Troubleshooting is a difficult task. Just ask any IT professional or electrical engineer. But it doesn't have to be that way! If you follow these 8 EASY steps, troubleshooting will become as painless as possible.
Step One: Identify the Problem
This is probably one of the most important steps in troubleshooting. If you can't identify what's wrong, how are you supposed to fix it? The problem should be located by asking a few questions like "What changed?" or "What did I do?" and then reexamining all your systems for errors. Chances are good that once you find out what went wrong, solving it will be easy!
The key here is to get an accurate list of everything that happened leading up to the error so there aren't any confounding variables such as system conflicts. Remember - don't skip this step.
Step Two: Check the Log
It's always a good idea to check the log for any errors or warnings that happened before, during, and after this particular error. This is one of the first things I do when troubleshooting because it usually points you straight to what went wrong. Logs are most often found in system-specific locations such as C:\Windows\System32 on Windows systems. For Linux/Unix systems, they're typically located at /var/log/. The logs can also be accessed by using command line utilities like "tail" (on Unix) and "Event Viewer" (on Windows).
Step Three: Check Connections
This step might not seem necessary if your problem doesn't involve connectivity - but here's why checking connections should always one of the first steps in troubleshooting.
Sometimes, your computer can't connect to a remote server or service because of an external issue like network congestion. Connections can also be blocked if you're running antivirus/firewall software on the system and have configured it incorrectly - which is why this step should always come before trying any other solution that could introduce new problems into the mix. If they are getting through, connectivity issues might point to hardware or driver issues with your networking card or cables (this usually points back toward Step One).
Step Four: Check System Settings
If everything seems straight-forward so far but still isn't working correctly, try checking any settings for components that may affect how things work together such as power management options (PCs).
Step Five: Use a process of elimination
If you've tried all the steps above and things still aren't working, it's time to use a process of elimination. Start by checking your cables again - this is usually where people get stuck before realizing they were plugging them in wrong or that one end was loose/broken. Then check any settings for components like power management options and networking cards (or even video drivers) which might affect how other parts work together. If everything looks good so far but still isn't solving anything, try uninstalling software one at a time until the system starts behaving correctly again."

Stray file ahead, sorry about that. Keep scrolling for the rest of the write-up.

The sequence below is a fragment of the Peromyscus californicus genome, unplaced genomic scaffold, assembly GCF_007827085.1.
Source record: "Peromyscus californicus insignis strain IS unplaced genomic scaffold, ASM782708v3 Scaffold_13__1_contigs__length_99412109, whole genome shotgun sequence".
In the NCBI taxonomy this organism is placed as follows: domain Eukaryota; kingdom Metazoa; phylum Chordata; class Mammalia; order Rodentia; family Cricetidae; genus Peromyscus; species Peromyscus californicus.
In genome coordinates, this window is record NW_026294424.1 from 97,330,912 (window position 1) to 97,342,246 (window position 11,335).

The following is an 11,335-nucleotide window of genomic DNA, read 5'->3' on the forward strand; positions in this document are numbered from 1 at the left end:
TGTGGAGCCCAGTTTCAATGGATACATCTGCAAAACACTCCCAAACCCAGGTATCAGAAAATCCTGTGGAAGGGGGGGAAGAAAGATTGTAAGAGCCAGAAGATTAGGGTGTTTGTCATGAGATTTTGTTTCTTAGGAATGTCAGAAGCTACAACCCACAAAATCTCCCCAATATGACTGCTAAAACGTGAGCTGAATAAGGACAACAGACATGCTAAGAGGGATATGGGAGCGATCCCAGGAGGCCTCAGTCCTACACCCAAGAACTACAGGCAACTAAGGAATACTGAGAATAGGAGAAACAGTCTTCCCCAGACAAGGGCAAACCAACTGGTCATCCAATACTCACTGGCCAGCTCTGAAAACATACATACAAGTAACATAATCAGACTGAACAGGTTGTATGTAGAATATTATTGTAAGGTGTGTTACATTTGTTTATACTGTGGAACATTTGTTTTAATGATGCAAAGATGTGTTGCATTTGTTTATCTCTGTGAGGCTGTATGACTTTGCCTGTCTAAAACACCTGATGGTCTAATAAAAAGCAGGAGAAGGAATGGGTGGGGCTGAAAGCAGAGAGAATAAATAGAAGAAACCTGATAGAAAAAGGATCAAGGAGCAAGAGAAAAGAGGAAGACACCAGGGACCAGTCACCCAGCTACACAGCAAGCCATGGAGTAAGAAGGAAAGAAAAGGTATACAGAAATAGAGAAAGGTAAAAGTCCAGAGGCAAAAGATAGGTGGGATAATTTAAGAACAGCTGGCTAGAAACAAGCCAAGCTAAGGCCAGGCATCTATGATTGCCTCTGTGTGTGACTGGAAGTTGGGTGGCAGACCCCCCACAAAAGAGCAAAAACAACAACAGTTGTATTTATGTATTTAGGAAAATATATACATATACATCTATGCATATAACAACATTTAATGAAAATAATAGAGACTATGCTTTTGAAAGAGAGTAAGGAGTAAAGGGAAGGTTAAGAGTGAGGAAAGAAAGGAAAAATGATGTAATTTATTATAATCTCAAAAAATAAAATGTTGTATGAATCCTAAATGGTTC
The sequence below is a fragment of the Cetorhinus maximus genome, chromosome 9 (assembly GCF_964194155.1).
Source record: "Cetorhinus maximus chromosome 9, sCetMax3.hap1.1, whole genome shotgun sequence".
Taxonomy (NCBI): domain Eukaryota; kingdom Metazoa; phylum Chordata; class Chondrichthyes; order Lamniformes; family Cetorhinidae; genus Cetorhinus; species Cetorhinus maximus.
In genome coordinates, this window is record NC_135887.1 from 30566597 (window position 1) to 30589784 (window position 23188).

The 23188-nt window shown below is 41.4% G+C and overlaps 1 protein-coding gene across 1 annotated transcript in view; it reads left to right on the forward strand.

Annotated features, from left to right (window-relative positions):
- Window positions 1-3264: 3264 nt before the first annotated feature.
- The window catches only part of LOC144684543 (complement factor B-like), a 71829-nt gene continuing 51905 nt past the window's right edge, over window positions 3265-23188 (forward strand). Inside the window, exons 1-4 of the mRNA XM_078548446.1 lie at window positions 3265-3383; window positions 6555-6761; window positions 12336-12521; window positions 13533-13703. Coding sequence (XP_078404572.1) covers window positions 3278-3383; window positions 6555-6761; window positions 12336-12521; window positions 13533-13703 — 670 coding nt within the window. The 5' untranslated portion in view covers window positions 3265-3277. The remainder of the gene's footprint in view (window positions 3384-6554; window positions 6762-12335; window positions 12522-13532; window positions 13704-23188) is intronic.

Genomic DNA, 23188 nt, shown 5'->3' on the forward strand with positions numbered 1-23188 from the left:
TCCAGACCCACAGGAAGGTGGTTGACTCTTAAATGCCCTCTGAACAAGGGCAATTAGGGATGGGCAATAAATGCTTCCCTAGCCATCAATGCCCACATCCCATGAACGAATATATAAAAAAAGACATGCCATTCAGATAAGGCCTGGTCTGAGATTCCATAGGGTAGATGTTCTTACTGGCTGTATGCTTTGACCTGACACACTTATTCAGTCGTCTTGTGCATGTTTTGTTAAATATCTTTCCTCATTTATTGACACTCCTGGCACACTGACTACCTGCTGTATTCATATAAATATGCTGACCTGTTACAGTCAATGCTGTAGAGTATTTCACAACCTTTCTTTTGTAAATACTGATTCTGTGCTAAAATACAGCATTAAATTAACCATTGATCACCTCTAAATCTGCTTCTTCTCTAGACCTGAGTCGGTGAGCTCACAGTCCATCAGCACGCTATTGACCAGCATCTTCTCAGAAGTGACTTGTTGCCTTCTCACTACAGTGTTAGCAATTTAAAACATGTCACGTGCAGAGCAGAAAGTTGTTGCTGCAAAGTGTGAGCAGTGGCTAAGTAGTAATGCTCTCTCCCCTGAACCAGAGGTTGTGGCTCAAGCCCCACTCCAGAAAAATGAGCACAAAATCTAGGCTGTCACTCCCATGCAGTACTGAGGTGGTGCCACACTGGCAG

Step Six: Have a duplicate system for troubleshooting
If you're in a business environment and have the possibility to do so, it's always wise to keep another duplicate system that is configured identically. This way if something starts going wrong on your primary workstation or server, you can start troubleshooting from scratch with no fear of damaging anything by accident. It might also be good practice for home users who would like backups without having to sacrifice their current PC hardware."
Step Seven: Improve Security Settings- Quickly!
It may not seem obvious at first glance, but security settings are often overlooked when trying to diagnose problems because they don't directly lead back into diagnosing software issues - until now! If there's been any malware or hacking attempt around the time periods where these.
Step Eight: Know when to quit and call for help
The last and most important step is to know when you need to call in professional assistance. If the troubleshooting steps above have not been able to solve your issue within a reasonable amount of time, then it's always best practice to give up on solo efforts."
Hopefully, by following these steps you will be able to find your way out of the nightmare that is troubleshooting. It's best to have a basic knowledge of what you are doing and be familiar with software, but these steps should help even beginners get up to speed quickly."
Finally always take notes while you are troubleshooting. Whether you are troubleshooting a computer, phone or anything else, it is always best practice to take notes while doing so."
If you are a professional keep a knowledge base or journal with troubleshooting steps for a wide variety of issues and various software.
Take notes while troubleshooting, they may be the difference between success and disaster."
"If you are a professional keep knowledge of common problems and solutions that don't require extensive research in order to give fast fixes."
The first thing is always to back up your data before making any changes on your computer or phone. This will help avoid losing hours' worth of work due to something going wrong during the process.
Happy Troubleshooting 🙂